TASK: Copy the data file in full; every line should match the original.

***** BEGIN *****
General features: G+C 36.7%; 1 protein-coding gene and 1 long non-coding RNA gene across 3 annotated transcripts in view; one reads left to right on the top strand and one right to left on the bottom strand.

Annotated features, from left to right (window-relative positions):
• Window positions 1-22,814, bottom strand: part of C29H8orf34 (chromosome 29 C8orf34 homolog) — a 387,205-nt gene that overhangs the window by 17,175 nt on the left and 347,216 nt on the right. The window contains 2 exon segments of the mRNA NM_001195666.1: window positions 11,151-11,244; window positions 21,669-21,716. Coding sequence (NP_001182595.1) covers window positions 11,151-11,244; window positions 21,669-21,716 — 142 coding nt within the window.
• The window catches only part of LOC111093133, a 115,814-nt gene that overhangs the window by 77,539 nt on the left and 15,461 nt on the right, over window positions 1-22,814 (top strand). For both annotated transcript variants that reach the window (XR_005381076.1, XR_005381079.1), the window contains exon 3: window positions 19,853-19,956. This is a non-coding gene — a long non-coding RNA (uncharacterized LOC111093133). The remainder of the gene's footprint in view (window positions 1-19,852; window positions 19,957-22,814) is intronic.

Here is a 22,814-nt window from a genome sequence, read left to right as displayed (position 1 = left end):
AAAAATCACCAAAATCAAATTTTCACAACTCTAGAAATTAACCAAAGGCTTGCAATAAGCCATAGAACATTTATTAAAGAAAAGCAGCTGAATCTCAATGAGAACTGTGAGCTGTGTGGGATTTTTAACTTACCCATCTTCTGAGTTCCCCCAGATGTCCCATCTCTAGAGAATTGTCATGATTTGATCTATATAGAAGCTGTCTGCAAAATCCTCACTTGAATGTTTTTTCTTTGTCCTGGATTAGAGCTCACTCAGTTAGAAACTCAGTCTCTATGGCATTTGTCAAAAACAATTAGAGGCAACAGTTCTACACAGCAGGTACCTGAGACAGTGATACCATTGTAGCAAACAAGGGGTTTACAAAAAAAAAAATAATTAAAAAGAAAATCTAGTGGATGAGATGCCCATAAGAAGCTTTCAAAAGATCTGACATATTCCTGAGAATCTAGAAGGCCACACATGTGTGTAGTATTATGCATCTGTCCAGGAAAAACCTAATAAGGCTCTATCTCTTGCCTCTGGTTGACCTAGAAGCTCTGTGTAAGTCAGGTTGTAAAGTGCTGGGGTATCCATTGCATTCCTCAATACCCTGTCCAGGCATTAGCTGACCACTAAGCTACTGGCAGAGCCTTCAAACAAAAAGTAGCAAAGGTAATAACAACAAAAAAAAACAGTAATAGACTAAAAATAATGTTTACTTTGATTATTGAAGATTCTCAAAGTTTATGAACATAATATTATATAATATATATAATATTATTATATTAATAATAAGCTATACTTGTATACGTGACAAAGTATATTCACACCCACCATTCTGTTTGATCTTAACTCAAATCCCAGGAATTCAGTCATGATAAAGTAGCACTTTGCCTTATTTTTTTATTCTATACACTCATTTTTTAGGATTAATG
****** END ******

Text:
General features: G+C 36.7%; 1 protein-coding gene and 1 long non-coding RNA gene across 3 annotated transcripts in view; one reads left to right on the top strand and one right to left on the bottom strand.

Annotated features, from left to right (window-relative positions):
• Window positions 1-22,814, bottom strand: part of C29H8orf34 (chromosome 29 C8orf34 homolog) — a 387,205-nt gene that overhangs the window by 17,175 nt on the left and 347,216 nt on the right. The window contains 2 exon segments of the mRNA NM_001195666.1: window positions 11,151-11,244; window positions 21,669-21,716. Coding sequence (NP_001182595.1) covers window positions 11,151-11,244; window positions 21,669-21,716 — 142 coding nt within the window.
• The window catches only part of LOC111093133, a 115,814-nt gene that overhangs the window by 77,539 nt on the left and 15,461 nt on the right, over window positions 1-22,814 (top strand). For both annotated transcript variants that reach the window (XR_005381076.1, XR_005381079.1), the window contains exon 3: window positions 19,853-19,956. This is a non-coding gene — a long non-coding RNA (uncharacterized LOC111093133). The remainder of the gene's footprint in view (window positions 1-19,852; window positions 19,957-22,814) is intronic.

Here is a 22,814-nt window from a genome sequence, read left to right as displayed (position 1 = left end):
AAAAATCACCAAAATCAAATTTTCACAACTCTAGAAATTAACCAAAGGCTTGCAATAAGCCATAGAACATTTATTAAAGAAAAGCAGCTGAATCTCAATGAGAACTGTGAGCTGTGTGGGATTTTTAACTTACCCATCTTCTGAGTTCCCCCAGATGTCCCATCTCTAGAGAATTGTCATGATTTGATCTATATAGAAGCTGTCTGCAAAATCCTCACTTGAATGTTTTTTCTTTGTCCTGGATTAGAGCTCACTCAGTTAGAAACTCAGTCTCTATGGCATTTGTCAAAAACAATTAGAGGCAACAGTTCTACACAGCAGGTACCTGAGACAGTGATACCATTGTAGCAAACAAGGGGTTTACAAAAAAAAAAATAATTAAAAAGAAAATCTAGTGGATGAGATGCCCATAAGAAGCTTTCAAAAGATCTGACATATTCCTGAGAATCTAGAAGGCCACACATGTGTGTAGTATTATGCATCTGTCCAGGAAAAACCTAATAAGGCTCTATCTCTTGCCTCTGGTTGACCTAGAAGCTCTGTGTAAGTCAGGTTGTAAAGTGCTGGGGTATCCATTGCATTCCTCAATACCCTGTCCAGGCATTAGCTGACCACTAAGCTACTGGCAGAGCCTTCAAACAAAAAGTAGCAAAGGTAATAACAACAAAAAAAAACAGTAATAGACTAAAAATAATGTTTACTTTGATTATTGAAGATTCTCAAAGTTTATGAACATAATATTATATAATATATATAATATTATTATATTAATAATAAGCTATACTTGTATACGTGACAAAGTATATTCACACCCACCATTCTGTTTGATCTTAACTCAAATCCCAGGAATTCAGTCATGATAAAGTAGCACTTTGCCTTATTTTTTTATTCTATACACTCATTTTTTAGGATTAATG